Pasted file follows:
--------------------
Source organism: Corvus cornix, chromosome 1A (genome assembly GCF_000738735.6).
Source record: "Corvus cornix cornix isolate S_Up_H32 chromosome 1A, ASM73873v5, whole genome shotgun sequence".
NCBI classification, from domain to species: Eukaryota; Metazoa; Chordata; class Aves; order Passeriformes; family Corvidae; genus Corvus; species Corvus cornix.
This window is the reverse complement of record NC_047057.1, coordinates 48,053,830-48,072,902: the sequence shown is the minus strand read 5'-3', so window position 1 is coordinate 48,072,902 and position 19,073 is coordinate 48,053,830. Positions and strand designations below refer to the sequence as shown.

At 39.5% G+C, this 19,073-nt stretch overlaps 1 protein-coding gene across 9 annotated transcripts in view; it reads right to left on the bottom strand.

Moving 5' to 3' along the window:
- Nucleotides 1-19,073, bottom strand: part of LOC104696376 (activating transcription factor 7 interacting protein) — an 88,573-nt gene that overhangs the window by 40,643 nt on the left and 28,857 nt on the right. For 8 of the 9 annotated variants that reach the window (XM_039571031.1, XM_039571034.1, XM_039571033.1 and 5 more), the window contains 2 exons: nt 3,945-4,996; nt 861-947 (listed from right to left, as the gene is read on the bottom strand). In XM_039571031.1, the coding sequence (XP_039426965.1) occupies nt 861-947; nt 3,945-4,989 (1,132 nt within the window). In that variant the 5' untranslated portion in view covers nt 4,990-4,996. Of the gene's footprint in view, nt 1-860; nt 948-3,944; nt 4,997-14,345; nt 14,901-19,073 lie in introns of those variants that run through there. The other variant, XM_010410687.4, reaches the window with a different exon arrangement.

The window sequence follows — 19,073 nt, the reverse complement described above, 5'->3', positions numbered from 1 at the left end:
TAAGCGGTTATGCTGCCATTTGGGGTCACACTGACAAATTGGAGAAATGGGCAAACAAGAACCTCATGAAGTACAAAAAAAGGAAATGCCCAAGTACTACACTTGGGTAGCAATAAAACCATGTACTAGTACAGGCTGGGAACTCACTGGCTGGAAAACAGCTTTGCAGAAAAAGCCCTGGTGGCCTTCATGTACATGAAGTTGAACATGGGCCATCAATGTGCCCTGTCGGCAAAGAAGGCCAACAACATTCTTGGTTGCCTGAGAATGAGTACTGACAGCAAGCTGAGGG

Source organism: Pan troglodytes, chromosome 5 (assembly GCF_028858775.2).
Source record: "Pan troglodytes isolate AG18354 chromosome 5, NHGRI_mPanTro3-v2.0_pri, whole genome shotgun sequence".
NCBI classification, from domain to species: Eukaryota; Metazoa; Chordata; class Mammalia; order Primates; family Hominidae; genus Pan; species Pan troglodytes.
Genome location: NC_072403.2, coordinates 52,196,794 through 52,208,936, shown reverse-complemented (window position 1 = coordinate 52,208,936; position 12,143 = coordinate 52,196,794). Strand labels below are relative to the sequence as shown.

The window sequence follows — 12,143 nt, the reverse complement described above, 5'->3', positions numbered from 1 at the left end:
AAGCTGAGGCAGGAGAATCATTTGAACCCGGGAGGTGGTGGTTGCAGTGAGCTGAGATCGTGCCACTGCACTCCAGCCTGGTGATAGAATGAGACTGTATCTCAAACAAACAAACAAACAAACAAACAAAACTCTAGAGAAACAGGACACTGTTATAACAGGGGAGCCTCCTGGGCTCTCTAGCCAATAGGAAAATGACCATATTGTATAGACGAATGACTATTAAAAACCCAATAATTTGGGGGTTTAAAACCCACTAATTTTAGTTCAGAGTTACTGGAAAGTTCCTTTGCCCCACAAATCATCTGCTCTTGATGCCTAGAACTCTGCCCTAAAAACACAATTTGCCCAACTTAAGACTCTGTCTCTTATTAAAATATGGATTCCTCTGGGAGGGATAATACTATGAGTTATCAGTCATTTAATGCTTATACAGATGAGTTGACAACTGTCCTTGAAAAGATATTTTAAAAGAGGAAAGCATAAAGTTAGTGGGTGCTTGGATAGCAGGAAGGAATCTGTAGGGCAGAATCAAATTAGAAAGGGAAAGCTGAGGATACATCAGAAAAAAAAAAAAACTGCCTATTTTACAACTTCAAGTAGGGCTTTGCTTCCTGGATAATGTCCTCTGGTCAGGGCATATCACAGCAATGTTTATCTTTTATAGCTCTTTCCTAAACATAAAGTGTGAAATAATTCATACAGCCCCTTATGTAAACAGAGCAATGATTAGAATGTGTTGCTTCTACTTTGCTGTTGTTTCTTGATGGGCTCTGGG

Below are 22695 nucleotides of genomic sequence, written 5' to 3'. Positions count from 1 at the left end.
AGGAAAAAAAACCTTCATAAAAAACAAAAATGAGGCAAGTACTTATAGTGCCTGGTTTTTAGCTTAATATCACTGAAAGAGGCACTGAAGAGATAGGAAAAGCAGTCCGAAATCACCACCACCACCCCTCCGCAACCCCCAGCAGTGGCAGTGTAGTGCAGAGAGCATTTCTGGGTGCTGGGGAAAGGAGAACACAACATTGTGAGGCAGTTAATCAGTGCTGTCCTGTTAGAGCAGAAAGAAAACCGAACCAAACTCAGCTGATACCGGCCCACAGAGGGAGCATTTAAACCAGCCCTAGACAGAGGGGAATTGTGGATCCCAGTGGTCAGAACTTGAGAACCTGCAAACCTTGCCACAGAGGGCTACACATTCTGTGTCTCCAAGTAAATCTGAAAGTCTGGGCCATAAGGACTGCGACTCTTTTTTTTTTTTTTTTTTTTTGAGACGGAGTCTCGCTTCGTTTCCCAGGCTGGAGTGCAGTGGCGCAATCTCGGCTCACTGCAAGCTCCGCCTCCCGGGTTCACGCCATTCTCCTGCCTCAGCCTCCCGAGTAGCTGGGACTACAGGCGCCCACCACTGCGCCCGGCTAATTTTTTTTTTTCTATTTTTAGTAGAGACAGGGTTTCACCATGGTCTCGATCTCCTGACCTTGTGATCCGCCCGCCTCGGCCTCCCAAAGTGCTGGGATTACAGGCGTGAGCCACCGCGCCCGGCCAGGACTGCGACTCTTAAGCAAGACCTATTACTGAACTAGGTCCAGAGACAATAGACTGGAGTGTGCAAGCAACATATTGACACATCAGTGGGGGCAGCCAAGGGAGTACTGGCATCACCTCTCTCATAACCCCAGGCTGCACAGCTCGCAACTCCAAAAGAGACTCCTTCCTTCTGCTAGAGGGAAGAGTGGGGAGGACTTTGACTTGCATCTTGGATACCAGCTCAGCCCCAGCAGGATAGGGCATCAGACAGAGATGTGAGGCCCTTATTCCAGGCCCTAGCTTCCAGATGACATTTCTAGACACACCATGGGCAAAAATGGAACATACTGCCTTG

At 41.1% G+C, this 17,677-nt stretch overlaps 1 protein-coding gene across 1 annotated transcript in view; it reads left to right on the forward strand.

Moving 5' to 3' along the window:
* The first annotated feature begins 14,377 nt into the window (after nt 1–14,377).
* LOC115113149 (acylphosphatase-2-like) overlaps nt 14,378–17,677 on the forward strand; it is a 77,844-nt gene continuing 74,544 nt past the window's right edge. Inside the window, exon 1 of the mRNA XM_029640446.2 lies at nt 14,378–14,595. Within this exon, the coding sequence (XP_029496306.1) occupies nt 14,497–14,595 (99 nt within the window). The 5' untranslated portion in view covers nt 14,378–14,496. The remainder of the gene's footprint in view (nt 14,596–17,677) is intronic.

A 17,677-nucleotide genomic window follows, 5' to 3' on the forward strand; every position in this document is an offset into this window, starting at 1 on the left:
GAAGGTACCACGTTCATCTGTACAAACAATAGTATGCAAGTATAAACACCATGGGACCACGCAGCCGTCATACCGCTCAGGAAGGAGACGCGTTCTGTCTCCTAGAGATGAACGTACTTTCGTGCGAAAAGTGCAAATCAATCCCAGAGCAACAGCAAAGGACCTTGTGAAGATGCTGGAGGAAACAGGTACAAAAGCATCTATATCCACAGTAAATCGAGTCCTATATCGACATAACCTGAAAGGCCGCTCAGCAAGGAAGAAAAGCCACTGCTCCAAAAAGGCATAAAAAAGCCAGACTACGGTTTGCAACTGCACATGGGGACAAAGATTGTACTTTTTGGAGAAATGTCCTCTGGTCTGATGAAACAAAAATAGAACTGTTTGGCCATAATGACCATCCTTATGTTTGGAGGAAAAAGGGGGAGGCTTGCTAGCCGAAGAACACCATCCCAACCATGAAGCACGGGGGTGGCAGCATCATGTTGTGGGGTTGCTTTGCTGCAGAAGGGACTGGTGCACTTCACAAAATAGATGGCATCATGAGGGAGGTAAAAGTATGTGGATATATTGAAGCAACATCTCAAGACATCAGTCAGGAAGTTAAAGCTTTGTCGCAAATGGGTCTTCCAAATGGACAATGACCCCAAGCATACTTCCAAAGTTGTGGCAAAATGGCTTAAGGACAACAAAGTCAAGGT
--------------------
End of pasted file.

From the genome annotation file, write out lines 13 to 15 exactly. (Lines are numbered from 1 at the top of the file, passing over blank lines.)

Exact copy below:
Genome location: NC_072403.2, coordinates 52,196,794 through 52,208,936, shown reverse-complemented (window position 1 = coordinate 52,208,936; position 12,143 = coordinate 52,196,794). Strand labels below are relative to the sequence as shown.

The window sequence follows — 12,143 nt, the reverse complement described above, 5'->3', positions numbered from 1 at the left end:
AAGCTGAGGCAGGAGAATCATTTGAACCCGGGAGGTGGTGGTTGCAGTGAGCTGAGATCGTGCCACTGCACTCCAGCCTGGTGATAGAATGAGACTGTATCTCAAACAAACAAACAAACAAACAAACAAAACTCTAGAGAAACAGGACACTGTTATAACAGGGGAGCCTCCTGGGCTCTCTAGCCAATAGGAAAATGACCATATTGTATAGACGAATGACTATTAAAAACCCAATAATTTGGGGGTTTAAAACCCACTAATTTTAGTTCAGAGTTACTGGAAAGTTCCTTTGCCCCACAAATCATCTGCTCTTGATGCCTAGAACTCTGCCCTAAAAACACAATTTGCCCAACTTAAGACTCTGTCTCTTATTAAAATATGGATTCCTCTGGGAGGGATAATACTATGAGTTATCAGTCATTTAATGCTTATACAGATGAGTTGACAACTGTCCTTGAAAAGATATTTTAAAAGAGGAAAGCATAAAGTTAGTGGGTGCTTGGATAGCAGGAAGGAATCTGTAGGGCAGAATCAAATTAGAAAGGGAAAGCTGAGGATACATCAGAAAAAAAAAAAAACTGCCTATTTTACAACTTCAAGTAGGGCTTTGCTTCCTGGATAATGTCCTCTGGTCAGGGCATATCACAGCAATGTTTATCTTTTATAGCTCTTTCCTAAACATAAAGTGTGAAATAATTCATACAGCCCCTTATGTAAACAGAGCAATGATTAGAATGTGTTGCTTCTACTTTGCTGTTGTTTCTTGATGGGCTCTGGG